♦ Healthy balance in relationships is also shown when you apply a single standard to both yourself and to others.  Low self-esteem tends to operate on a double standard: Everyone is deserving of more respect and kindness than you are, for example, so you tolerate from others treatment that you would never inflict on anyone, yourself.  The you with healthier self-esteem recognizes that everyone is deserving of respect, kindness, and basic consideration, and that you are fully included.  This means you treat others well, and only allow in your space those who treat you well in return.  Those who don’t are challenged or avoided; either way, they don’t get to stay near you if they don’t earn the right to be there.  Period.

Creating a Better Life for Yourself, Inside and Out

As you go about creating a higher emotional standard of living for yourself, remember to do so in small enough steps that you can tolerate the change.  Trying to change too much at once will result in an internal reaction of, “No!  This doesn’t fit me.  This isn’t the life I’m meant to have.”  This reaction will cause you to abandon or sabotage all attempts at improvement, leaving yourself stuck.  Seek change at a level that stretches your comfort zone a bit, but which does not overwhelm you.  With that measured pace in mind, here are some things to start building into your life as you’re ready:

♦ Plan and spend some regular time at activities that allow you to just be you, having an experience just for you.  In those moments, you are not somebody else’s child, parent, sibling, lover, employee or whatever, you are fully and only you.  It is in these moments that you begin to truly know yourself as a separate entity.  This will strengthen you in those life challenges that you must face alone, and will give you more to offer in your relationships with others.  If you don’t know how to get ideas for this, talk to the healthiest, happiest people you know and see what they like to do.  You may not prefer their activities per se, but perhaps they can give you some ideas that get the thinking process started.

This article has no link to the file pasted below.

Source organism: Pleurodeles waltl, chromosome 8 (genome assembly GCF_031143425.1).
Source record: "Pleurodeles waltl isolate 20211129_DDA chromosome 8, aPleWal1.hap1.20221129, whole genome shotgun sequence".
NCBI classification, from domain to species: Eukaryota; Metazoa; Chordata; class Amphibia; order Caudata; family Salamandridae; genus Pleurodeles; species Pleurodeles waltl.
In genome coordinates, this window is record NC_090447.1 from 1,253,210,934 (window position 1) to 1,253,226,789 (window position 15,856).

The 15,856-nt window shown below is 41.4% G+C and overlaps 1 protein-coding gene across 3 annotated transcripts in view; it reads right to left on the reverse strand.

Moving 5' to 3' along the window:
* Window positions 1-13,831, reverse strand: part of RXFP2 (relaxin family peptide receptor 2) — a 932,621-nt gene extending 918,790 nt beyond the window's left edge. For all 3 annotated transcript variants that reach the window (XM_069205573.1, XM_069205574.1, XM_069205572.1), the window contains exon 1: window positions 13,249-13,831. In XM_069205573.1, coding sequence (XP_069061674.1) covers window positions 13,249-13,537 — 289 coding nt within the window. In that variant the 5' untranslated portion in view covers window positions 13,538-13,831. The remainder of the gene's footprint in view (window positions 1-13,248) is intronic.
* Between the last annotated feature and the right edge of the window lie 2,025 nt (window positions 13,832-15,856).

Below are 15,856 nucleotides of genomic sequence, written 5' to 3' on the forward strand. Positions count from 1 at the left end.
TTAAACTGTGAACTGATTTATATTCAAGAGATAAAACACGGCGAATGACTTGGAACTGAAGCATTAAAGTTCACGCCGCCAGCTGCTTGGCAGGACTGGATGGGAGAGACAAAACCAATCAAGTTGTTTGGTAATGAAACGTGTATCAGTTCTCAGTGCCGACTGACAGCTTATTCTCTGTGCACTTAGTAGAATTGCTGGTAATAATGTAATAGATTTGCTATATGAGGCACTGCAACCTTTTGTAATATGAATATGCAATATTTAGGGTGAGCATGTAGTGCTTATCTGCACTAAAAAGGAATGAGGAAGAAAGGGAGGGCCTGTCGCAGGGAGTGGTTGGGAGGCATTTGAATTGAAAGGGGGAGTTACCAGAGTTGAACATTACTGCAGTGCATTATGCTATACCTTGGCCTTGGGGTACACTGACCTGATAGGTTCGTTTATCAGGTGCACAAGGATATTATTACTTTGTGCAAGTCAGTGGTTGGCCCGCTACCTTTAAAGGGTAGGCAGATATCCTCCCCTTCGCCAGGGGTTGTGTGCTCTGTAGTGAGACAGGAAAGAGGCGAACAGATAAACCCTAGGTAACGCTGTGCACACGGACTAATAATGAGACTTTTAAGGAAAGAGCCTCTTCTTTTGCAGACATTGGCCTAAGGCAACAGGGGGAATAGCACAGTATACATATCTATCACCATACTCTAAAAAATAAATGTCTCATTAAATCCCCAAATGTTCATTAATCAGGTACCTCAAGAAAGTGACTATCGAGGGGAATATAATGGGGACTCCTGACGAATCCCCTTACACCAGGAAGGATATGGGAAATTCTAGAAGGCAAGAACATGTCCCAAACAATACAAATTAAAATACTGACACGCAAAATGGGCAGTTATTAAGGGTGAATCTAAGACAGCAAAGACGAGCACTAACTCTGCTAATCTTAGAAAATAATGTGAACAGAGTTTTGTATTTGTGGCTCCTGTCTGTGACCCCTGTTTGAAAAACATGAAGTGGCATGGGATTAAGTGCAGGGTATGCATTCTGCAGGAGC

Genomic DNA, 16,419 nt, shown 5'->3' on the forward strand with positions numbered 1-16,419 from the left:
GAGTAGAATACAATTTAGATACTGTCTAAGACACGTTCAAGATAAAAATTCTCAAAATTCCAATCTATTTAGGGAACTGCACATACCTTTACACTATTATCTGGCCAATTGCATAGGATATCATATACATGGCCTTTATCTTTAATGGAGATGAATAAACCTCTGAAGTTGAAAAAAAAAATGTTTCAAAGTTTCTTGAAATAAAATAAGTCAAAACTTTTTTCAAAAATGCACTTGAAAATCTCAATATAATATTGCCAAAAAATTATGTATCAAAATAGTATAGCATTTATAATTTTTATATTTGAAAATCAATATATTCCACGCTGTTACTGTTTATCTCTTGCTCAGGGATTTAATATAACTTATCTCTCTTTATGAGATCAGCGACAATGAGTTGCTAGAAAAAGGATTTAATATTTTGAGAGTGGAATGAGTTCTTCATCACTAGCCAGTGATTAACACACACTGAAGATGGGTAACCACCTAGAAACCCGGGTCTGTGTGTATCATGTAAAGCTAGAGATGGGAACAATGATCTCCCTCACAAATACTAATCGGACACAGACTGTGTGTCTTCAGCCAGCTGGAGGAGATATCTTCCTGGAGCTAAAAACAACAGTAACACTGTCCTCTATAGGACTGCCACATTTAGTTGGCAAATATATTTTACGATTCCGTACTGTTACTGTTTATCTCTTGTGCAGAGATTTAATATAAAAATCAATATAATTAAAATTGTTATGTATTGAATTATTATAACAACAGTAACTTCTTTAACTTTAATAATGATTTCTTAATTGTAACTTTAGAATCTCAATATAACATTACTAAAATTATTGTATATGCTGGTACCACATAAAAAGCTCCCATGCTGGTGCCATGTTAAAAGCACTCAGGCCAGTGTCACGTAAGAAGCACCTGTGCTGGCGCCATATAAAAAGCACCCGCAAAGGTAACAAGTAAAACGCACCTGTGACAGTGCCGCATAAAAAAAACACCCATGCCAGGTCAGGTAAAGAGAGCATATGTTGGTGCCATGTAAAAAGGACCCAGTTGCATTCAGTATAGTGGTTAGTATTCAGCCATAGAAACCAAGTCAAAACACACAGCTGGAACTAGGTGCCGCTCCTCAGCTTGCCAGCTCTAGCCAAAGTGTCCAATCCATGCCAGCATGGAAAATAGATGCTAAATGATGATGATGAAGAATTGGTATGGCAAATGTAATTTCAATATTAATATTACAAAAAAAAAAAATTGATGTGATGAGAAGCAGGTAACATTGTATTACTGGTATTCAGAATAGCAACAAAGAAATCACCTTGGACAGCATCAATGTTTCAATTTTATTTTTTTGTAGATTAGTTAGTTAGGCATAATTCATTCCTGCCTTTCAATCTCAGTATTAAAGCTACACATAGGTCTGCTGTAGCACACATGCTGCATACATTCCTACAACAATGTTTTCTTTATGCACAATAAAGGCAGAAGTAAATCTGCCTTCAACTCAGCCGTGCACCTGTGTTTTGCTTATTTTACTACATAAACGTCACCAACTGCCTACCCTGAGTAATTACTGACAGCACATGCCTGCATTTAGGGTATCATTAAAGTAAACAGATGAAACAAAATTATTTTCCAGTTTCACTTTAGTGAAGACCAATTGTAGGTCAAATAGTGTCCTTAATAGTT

♦ Regularly participate in some pursuit or activity in which you feel competent, so that you are never far from living your strengths, and are always aware that they are there.  If it’s initially too hard for you to identify your competencies so that you can more actively practice and enjoy them, ask for feedback from those who care about you the most.  If you have no one close enough or trustworthy enough to talk to about this, consider seeing a therapist who can help you discover these unseen treasures in yourself.  We all have them; if you are unaware of yours, it is because you can’t see them, not because they don’t exist.

♦ Seek out opportunities for mastery experiences: opportunities to discover that you can do more than you realized.  Only when you sometimes test your limits can you know who you are and feel comfortable in your own space.  You can experience mastery in any of numerous realms, i.e., mental, emotional, physical, spiritual, relational, social, occupational, etc.  Discovering and expanding your skills in any of these areas will give you a stronger sense of self and greater appreciation for your value and capabilities.

♦ Always practice quality self-care.  Each time you take the time to choose, prepare, and consume quality food, you are showing that you are worth the effort.  Each time you exercise, knowing you’ll feel better for having done so, you show that you are worth the effort.  Each time you create quiet time and space to just relax and catch up with yourself, you show that you are worth the effort.  Each time you make space in your busy life for something that is simply enjoyable to you, you show that you are worth the effort.  You must show yourself this, or you can never know it.  This is a case where “fake it ‘til you make it” can give you a good start.  If you believe that others deserve this quality of life, then it is your job to work hard at convincing yourself that you do, too. 

♦ Learn to practice fact-based self-talk that acknowledges the totality of who you are, not just your perceived failings.  Celebrate your strengths while acknowledging your weaknesses as proof that you are human.  Be grateful for awareness of your weaknesses because each one presents an opportunity for growth, strength, mastery, or compassionate acceptance.  We’re all just flawed beings trying our best to get by in this world.  We all have beauty, and we all have areas in which we notably do not shine.  We are all works in progress, and that is as it should be. 

Copyright © 2011, Elizabeth Babcock, LCSW.  All rights reserved.

 

Related articles:

Self-Esteem, Part One: What Self-Esteem Means and Why Yours Matters

Self-Esteem, Part Two: Challenges to Self-Esteem as You Grow Through Life

Self-Esteem, Part Three: Common Signs of Low Self-Esteem